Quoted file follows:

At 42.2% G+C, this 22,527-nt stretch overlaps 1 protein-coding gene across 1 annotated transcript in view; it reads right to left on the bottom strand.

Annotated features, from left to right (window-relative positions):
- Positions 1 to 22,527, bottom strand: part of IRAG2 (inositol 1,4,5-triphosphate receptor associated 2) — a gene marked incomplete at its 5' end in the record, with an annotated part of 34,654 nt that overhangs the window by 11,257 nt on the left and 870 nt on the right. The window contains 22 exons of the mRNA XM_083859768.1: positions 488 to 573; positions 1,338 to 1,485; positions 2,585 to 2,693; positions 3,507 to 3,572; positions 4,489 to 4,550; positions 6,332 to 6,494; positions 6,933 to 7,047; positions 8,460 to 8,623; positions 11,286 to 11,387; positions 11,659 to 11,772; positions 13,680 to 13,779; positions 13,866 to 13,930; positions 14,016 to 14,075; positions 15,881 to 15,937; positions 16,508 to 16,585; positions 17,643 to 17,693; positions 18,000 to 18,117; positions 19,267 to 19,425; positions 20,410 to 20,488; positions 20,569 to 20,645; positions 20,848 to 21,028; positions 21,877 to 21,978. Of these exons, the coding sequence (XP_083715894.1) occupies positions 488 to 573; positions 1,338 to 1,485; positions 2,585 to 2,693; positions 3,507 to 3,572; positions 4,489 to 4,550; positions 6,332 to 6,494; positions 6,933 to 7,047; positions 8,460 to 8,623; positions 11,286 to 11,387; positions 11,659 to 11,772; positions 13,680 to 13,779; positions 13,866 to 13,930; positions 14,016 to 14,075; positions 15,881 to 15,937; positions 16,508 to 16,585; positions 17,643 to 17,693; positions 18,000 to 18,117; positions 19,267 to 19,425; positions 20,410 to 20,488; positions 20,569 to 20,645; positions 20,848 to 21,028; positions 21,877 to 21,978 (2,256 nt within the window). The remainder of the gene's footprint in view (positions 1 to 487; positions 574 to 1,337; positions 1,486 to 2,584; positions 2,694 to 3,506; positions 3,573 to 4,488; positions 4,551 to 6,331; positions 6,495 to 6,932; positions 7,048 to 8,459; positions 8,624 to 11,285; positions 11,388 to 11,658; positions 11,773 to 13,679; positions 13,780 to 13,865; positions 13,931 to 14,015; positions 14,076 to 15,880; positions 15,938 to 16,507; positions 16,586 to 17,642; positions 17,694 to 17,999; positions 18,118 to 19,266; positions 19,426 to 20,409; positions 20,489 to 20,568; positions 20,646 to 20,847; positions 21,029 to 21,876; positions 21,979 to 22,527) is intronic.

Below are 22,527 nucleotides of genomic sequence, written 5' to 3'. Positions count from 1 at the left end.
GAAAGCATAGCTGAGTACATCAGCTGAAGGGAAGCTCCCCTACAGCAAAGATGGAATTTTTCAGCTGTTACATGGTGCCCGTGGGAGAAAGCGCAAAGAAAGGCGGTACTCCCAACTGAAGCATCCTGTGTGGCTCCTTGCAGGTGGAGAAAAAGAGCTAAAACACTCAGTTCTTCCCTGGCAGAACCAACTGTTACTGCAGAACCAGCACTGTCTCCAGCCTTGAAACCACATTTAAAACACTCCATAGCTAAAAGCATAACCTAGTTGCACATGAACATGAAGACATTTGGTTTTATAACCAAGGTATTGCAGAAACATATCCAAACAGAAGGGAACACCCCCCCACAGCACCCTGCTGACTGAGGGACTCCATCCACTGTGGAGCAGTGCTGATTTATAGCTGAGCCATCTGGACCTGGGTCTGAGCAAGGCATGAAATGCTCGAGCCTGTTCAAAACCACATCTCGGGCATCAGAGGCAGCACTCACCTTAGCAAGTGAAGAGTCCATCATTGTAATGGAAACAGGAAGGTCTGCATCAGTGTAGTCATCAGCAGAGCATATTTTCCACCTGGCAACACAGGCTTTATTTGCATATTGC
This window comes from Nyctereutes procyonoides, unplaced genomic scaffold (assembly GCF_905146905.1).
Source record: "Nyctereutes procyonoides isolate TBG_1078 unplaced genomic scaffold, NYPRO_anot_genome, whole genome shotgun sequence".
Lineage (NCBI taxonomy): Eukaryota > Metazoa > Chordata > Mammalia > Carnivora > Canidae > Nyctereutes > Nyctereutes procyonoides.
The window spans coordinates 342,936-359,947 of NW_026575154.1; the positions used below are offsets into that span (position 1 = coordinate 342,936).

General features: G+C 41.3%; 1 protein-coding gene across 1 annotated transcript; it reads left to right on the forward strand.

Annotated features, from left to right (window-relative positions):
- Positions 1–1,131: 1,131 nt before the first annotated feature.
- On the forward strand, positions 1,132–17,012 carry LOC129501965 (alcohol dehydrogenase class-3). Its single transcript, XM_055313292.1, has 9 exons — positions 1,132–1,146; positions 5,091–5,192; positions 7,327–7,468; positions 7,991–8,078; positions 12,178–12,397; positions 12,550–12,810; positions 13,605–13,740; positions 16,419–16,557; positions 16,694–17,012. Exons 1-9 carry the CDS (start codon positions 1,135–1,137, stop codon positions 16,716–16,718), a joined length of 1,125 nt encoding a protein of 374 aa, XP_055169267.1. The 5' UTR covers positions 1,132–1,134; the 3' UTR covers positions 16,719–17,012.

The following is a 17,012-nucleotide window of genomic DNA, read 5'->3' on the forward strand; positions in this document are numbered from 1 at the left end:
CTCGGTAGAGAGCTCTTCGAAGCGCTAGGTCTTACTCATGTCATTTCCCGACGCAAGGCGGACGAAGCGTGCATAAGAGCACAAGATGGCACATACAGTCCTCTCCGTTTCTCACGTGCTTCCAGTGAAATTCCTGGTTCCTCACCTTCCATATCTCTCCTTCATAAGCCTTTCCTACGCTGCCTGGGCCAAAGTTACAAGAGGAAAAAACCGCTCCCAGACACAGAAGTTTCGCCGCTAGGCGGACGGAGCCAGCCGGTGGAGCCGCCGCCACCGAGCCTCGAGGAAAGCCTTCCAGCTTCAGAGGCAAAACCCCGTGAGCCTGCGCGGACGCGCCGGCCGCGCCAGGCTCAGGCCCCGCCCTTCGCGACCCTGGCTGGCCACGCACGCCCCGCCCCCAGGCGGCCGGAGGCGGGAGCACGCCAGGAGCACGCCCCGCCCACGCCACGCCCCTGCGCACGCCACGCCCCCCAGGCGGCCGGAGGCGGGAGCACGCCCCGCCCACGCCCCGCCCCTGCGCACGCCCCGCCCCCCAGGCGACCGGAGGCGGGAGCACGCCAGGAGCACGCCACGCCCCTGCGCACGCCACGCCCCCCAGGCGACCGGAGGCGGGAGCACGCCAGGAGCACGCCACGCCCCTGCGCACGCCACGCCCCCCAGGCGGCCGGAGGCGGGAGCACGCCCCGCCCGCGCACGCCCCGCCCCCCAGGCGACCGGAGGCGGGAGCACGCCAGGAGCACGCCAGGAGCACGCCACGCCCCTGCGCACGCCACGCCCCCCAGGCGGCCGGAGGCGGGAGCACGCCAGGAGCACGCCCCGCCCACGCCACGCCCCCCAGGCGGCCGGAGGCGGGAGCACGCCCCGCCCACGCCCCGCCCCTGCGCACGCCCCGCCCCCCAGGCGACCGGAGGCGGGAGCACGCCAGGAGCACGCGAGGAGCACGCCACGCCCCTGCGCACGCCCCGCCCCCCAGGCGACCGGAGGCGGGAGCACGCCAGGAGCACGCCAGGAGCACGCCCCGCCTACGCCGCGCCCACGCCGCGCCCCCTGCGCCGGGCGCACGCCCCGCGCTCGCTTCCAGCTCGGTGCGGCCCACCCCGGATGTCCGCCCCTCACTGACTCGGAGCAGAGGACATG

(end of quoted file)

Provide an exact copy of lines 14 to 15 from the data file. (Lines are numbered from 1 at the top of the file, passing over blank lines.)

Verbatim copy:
The following is a 17,012-nucleotide window of genomic DNA, read 5'->3' on the forward strand; positions in this document are numbered from 1 at the left end:
CTCGGTAGAGAGCTCTTCGAAGCGCTAGGTCTTACTCATGTCATTTCCCGACGCAAGGCGGACGAAGCGTGCATAAGAGCACAAGATGGCACATACAGTCCTCTCCGTTTCTCACGTGCTTCCAGTGAAATTCCTGGTTCCTCACCTTCCATATCTCTCCTTCATAAGCCTTTCCTACGCTGCCTGGGCCAAAGTTACAAGAGGAAAAAACCGCTCCCAGACACAGAAGTTTCGCCGCTAGGCGGACGGAGCCAGCCGGTGGAGCCGCCGCCACCGAGCCTCGAGGAAAGCCTTCCAGCTTCAGAGGCAAAACCCCGTGAGCCTGCGCGGACGCGCCGGCCGCGCCAGGCTCAGGCCCCGCCCTTCGCGACCCTGGCTGGCCACGCACGCCCCGCCCCCAGGCGGCCGGAGGCGGGAGCACGCCAGGAGCACGCCCCGCCCACGCCACGCCCCTGCGCACGCCACGCCCCCCAGGCGGCCGGAGGCGGGAGCACGCCCCGCCCACGCCCCGCCCCTGCGCACGCCCCGCCCCCCAGGCGACCGGAGGCGGGAGCACGCCAGGAGCACGCCACGCCCCTGCGCACGCCACGCCCCCCAGGCGACCGGAGGCGGGAGCACGCCAGGAGCACGCCACGCCCCTGCGCACGCCACGCCCCCCAGGCGGCCGGAGGCGGGAGCACGCCCCGCCCGCGCACGCCCCGCCCCCCAGGCGACCGGAGGCGGGAGCACGCCAGGAGCACGCCAGGAGCACGCCACGCCCCTGCGCACGCCACGCCCCCCAGGCGGCCGGAGGCGGGAGCACGCCAGGAGCACGCCCCGCCCACGCCACGCCCCCCAGGCGGCCGGAGGCGGGAGCACGCCCCGCCCACGCCCCGCCCCTGCGCACGCCCCGCCCCCCAGGCGACCGGAGGCGGGAGCACGCCAGGAGCACGCGAGGAGCACGCCACGCCCCTGCGCACGCCCCGCCCCCCAGGCGACCGGAGGCGGGAGCACGCCAGGAGCACGCCAGGAGCACGCCCCGCCTACGCCGCGCCCACGCCGCGCCCCCTGCGCCGGGCGCACGCCCCGCGCTCGCTTCCAGCTCGGTGCGGCCCACCCCGGATGTCCGCCCCTCACTGACTCGGAGCAGAGGACATG